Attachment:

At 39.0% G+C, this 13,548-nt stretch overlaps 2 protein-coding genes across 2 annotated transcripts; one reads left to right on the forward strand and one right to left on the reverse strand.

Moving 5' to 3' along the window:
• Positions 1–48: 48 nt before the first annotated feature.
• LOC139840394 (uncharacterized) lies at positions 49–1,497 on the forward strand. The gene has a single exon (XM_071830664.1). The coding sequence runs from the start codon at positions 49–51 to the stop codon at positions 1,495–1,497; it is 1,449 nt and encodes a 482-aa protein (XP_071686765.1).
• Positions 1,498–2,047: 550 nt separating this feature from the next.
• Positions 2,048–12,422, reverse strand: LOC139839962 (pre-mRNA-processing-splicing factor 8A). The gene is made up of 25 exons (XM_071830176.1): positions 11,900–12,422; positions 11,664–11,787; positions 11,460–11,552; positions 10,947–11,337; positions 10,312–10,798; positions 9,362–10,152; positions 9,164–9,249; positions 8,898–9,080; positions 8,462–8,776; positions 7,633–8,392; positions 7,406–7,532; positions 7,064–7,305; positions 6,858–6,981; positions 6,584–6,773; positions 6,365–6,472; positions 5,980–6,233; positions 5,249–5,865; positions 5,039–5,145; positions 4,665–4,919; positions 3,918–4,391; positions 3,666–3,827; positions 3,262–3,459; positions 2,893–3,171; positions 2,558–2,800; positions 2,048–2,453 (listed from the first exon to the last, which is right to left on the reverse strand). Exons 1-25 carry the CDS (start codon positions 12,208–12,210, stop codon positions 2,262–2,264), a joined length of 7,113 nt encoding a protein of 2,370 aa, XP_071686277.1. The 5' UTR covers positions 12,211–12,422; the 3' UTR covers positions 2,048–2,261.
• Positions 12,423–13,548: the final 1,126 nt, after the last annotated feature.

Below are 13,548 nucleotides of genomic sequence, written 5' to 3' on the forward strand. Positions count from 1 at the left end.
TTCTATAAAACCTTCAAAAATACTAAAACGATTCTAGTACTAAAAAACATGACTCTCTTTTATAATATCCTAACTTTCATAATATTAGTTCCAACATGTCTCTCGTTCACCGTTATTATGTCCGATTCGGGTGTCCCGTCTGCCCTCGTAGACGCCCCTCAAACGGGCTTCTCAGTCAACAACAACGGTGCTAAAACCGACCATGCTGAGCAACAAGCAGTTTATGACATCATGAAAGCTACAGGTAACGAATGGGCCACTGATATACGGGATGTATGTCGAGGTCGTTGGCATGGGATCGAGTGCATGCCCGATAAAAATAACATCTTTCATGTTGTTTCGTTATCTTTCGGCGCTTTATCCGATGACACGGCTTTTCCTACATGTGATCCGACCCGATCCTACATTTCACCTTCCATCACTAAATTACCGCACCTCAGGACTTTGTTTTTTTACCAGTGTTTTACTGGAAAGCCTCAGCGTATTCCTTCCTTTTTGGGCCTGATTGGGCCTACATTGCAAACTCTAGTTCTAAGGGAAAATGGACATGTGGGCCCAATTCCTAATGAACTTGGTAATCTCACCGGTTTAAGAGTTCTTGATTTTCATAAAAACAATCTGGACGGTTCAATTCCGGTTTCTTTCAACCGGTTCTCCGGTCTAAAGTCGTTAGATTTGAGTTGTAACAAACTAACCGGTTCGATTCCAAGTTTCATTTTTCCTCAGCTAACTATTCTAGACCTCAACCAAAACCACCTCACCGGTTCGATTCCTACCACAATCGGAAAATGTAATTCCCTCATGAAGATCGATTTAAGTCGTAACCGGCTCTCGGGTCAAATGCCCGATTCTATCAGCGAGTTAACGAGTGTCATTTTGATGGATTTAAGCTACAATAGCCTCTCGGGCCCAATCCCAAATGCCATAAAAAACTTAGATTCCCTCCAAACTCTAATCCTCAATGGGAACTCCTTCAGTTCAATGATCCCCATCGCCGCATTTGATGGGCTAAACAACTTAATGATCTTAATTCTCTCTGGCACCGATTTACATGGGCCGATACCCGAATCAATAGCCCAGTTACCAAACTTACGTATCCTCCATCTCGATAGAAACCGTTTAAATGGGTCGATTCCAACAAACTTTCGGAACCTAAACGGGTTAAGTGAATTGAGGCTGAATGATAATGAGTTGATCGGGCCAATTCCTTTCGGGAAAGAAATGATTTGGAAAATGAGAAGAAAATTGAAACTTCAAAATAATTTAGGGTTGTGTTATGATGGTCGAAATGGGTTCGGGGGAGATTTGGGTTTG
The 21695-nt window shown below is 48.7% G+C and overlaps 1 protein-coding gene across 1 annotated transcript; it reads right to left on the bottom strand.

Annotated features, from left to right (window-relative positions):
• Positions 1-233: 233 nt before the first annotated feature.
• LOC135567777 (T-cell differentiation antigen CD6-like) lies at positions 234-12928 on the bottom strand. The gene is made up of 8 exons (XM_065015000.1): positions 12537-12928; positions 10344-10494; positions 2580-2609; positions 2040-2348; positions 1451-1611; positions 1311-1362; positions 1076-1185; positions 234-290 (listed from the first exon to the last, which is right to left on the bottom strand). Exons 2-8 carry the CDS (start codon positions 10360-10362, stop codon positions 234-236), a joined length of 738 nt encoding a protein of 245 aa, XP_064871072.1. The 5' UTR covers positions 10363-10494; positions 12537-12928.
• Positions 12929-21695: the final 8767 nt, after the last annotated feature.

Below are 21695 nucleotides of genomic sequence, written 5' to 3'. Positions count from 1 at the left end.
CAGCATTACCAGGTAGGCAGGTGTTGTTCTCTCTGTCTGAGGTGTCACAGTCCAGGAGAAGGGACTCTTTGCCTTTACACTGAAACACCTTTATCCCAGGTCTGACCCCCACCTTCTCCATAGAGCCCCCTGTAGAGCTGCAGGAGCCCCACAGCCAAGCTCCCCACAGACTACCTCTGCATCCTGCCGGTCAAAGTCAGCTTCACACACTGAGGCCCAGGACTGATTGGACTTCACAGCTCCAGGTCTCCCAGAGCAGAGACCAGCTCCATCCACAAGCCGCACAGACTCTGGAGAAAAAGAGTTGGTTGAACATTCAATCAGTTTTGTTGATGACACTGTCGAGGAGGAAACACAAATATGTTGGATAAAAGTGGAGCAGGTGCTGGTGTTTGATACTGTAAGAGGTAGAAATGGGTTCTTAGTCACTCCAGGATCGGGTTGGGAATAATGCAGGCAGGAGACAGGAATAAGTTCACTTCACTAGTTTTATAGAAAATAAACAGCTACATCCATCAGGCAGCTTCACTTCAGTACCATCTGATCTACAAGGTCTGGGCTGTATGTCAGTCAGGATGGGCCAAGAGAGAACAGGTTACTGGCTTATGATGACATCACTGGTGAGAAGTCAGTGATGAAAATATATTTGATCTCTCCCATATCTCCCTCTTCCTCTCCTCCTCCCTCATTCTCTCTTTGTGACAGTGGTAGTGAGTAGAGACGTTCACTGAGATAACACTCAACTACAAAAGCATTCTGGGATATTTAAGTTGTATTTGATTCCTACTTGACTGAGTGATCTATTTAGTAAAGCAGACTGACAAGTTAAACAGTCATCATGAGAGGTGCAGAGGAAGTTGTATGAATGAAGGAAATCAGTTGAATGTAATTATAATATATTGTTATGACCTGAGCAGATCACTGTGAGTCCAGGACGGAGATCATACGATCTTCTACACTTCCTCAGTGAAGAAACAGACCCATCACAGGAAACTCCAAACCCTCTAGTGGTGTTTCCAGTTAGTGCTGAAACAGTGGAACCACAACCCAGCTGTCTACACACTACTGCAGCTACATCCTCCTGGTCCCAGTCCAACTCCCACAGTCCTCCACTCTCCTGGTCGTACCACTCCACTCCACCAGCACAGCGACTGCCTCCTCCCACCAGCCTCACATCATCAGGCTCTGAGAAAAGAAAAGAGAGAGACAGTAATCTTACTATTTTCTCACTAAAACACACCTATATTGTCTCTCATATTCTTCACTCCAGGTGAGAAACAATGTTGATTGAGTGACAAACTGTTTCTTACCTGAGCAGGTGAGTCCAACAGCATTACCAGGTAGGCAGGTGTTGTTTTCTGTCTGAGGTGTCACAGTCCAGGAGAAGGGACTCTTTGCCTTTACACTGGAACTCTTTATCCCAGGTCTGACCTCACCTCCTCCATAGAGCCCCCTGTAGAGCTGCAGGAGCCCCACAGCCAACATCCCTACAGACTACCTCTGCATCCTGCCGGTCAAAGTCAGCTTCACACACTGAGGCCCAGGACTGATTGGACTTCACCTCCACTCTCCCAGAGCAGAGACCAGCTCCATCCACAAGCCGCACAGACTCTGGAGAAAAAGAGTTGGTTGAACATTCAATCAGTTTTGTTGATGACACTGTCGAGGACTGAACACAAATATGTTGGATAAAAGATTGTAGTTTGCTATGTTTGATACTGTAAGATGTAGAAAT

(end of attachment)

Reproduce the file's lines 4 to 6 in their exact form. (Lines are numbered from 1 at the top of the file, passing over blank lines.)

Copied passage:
• LOC139840394 (uncharacterized) lies at positions 49–1,497 on the forward strand. The gene has a single exon (XM_071830664.1). The coding sequence runs from the start codon at positions 49–51 to the stop codon at positions 1,495–1,497; it is 1,449 nt and encodes a 482-aa protein (XP_071686765.1).
• Positions 1,498–2,047: 550 nt separating this feature from the next.
• Positions 2,048–12,422, reverse strand: LOC139839962 (pre-mRNA-processing-splicing factor 8A). The gene is made up of 25 exons (XM_071830176.1): positions 11,900–12,422; positions 11,664–11,787; positions 11,460–11,552; positions 10,947–11,337; positions 10,312–10,798; positions 9,362–10,152; positions 9,164–9,249; positions 8,898–9,080; positions 8,462–8,776; positions 7,633–8,392; positions 7,406–7,532; positions 7,064–7,305; positions 6,858–6,981; positions 6,584–6,773; positions 6,365–6,472; positions 5,980–6,233; positions 5,249–5,865; positions 5,039–5,145; positions 4,665–4,919; positions 3,918–4,391; positions 3,666–3,827; positions 3,262–3,459; positions 2,893–3,171; positions 2,558–2,800; positions 2,048–2,453 (listed from the first exon to the last, which is right to left on the reverse strand). Exons 1-25 carry the CDS (start codon positions 12,208–12,210, stop codon positions 2,262–2,264), a joined length of 7,113 nt encoding a protein of 2,370 aa, XP_071686277.1. The 5' UTR covers positions 12,211–12,422; the 3' UTR covers positions 2,048–2,261.